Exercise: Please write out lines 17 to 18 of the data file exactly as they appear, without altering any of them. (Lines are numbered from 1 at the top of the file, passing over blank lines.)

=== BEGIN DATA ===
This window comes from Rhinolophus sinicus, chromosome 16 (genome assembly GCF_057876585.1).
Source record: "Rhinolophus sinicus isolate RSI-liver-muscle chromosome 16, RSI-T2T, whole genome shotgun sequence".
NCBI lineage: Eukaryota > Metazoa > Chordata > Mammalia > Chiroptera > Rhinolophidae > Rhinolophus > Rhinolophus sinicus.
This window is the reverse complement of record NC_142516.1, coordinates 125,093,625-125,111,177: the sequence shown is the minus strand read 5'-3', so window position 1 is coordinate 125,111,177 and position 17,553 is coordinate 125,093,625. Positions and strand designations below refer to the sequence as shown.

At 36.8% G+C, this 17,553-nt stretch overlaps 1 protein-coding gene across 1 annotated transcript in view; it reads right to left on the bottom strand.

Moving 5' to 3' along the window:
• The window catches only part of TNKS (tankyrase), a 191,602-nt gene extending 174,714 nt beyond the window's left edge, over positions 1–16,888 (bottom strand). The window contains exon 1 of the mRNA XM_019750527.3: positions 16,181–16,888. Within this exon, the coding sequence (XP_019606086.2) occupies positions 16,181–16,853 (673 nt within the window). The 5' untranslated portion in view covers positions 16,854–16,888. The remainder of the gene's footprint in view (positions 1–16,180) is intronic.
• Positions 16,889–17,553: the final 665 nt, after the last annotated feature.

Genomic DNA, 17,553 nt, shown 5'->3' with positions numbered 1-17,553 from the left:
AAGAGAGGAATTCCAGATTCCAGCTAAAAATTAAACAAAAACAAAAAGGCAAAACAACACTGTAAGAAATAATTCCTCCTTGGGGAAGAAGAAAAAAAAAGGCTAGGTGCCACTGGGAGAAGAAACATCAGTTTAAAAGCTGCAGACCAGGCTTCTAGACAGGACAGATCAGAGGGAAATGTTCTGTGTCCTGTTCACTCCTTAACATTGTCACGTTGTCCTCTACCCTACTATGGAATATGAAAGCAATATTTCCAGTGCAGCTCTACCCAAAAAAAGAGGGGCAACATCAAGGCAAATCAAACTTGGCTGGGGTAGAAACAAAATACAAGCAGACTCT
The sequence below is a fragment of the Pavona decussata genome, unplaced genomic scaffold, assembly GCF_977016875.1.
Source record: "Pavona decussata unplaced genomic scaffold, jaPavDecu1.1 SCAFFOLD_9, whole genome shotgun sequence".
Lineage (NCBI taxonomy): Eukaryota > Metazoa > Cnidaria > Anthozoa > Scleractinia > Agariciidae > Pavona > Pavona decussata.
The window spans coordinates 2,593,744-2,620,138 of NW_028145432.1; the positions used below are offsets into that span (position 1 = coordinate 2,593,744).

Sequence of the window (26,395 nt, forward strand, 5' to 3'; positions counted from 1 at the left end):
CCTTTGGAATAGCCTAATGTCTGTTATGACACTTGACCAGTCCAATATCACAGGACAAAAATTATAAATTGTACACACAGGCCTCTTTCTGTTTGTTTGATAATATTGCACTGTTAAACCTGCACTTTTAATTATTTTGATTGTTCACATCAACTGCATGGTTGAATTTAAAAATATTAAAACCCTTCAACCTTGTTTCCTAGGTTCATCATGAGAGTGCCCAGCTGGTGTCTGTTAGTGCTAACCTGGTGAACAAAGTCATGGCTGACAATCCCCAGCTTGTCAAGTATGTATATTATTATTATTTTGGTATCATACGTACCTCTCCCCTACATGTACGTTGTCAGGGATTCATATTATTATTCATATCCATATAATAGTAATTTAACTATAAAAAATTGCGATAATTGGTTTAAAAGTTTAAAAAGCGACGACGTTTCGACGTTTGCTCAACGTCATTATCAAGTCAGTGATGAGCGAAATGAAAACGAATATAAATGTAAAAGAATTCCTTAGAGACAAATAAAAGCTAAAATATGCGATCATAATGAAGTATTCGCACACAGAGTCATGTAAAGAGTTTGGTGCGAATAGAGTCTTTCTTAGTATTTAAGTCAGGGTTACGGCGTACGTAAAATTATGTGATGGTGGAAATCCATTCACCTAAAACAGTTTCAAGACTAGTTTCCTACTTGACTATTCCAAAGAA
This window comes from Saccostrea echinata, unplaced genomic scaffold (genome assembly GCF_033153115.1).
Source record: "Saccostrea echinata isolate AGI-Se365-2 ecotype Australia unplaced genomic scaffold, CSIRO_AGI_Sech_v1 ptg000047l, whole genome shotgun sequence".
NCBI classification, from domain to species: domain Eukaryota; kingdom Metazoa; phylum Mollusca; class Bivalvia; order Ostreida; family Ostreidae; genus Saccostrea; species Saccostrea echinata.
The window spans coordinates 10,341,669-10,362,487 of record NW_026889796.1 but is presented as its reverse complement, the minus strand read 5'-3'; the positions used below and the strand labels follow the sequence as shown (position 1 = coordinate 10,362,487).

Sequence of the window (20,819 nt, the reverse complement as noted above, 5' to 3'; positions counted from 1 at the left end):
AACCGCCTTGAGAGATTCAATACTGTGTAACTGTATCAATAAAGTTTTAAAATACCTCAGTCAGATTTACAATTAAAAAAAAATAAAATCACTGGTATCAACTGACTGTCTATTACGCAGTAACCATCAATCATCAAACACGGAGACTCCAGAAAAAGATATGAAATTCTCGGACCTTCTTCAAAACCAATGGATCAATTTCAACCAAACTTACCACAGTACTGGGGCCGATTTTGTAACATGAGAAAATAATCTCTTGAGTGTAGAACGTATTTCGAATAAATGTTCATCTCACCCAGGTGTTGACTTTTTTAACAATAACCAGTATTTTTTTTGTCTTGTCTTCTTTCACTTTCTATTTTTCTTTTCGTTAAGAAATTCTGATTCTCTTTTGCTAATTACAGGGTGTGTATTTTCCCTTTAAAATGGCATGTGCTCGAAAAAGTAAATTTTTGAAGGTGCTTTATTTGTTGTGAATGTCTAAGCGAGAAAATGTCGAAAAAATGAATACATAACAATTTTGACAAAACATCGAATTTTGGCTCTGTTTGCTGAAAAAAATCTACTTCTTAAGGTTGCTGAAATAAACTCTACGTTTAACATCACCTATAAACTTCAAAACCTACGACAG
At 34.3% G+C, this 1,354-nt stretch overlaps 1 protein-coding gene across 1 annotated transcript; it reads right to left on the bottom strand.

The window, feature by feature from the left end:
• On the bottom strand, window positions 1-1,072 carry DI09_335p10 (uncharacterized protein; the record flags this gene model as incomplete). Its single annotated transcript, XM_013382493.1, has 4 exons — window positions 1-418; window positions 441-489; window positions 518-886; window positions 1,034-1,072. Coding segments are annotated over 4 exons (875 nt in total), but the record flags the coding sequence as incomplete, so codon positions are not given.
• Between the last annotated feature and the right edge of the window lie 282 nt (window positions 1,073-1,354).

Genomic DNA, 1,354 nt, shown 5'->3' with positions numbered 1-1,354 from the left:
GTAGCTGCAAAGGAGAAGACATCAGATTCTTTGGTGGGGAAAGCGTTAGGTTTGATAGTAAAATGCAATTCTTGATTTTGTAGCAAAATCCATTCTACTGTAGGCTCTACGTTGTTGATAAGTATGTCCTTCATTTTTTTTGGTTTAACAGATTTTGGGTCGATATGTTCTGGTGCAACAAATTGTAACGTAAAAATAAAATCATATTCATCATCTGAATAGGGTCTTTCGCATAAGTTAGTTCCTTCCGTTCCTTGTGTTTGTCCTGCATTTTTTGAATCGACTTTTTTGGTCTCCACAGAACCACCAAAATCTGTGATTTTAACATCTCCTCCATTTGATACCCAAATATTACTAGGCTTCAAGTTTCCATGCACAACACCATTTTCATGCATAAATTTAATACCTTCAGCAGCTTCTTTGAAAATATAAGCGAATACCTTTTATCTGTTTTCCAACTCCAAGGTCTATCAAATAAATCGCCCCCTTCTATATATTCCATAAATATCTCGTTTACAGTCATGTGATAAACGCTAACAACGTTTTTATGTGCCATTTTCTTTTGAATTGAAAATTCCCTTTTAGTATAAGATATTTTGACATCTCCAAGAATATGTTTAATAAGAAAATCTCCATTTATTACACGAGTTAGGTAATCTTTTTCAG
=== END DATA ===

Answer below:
This window comes from Saccostrea echinata, unplaced genomic scaffold (genome assembly GCF_033153115.1).
Source record: "Saccostrea echinata isolate AGI-Se365-2 ecotype Australia unplaced genomic scaffold, CSIRO_AGI_Sech_v1 ptg000047l, whole genome shotgun sequence".